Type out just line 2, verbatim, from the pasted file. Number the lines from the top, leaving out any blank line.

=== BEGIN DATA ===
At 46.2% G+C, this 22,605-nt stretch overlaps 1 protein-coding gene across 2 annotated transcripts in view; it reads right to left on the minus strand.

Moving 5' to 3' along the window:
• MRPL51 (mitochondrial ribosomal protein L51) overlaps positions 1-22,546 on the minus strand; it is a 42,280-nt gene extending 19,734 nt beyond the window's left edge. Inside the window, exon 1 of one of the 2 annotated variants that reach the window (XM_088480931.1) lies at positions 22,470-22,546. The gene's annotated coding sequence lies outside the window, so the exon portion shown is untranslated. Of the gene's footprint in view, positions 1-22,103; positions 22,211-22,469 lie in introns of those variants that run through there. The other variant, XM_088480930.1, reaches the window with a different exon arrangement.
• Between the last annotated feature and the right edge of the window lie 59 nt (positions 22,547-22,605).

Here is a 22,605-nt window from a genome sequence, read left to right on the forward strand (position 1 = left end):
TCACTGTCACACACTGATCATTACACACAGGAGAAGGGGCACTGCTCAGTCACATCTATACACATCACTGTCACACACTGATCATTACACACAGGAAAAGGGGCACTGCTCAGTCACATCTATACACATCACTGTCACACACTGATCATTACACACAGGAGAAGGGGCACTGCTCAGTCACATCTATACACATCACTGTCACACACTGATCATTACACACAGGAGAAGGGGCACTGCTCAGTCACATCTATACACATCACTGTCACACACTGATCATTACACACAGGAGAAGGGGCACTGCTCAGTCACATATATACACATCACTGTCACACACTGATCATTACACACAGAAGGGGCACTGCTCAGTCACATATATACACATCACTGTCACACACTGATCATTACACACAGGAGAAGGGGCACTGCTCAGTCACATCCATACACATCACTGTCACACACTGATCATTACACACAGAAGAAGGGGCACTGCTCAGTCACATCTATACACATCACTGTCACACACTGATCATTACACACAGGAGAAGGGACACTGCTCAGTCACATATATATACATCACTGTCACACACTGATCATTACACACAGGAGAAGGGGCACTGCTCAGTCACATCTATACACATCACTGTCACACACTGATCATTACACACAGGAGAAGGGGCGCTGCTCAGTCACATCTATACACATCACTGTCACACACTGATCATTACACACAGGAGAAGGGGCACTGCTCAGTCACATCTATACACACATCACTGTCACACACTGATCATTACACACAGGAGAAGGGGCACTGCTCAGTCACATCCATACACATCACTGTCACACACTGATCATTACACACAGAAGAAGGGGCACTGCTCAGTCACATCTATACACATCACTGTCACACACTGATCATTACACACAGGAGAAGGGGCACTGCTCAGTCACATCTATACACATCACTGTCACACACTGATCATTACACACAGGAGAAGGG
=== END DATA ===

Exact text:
Moving 5' to 3' along the window: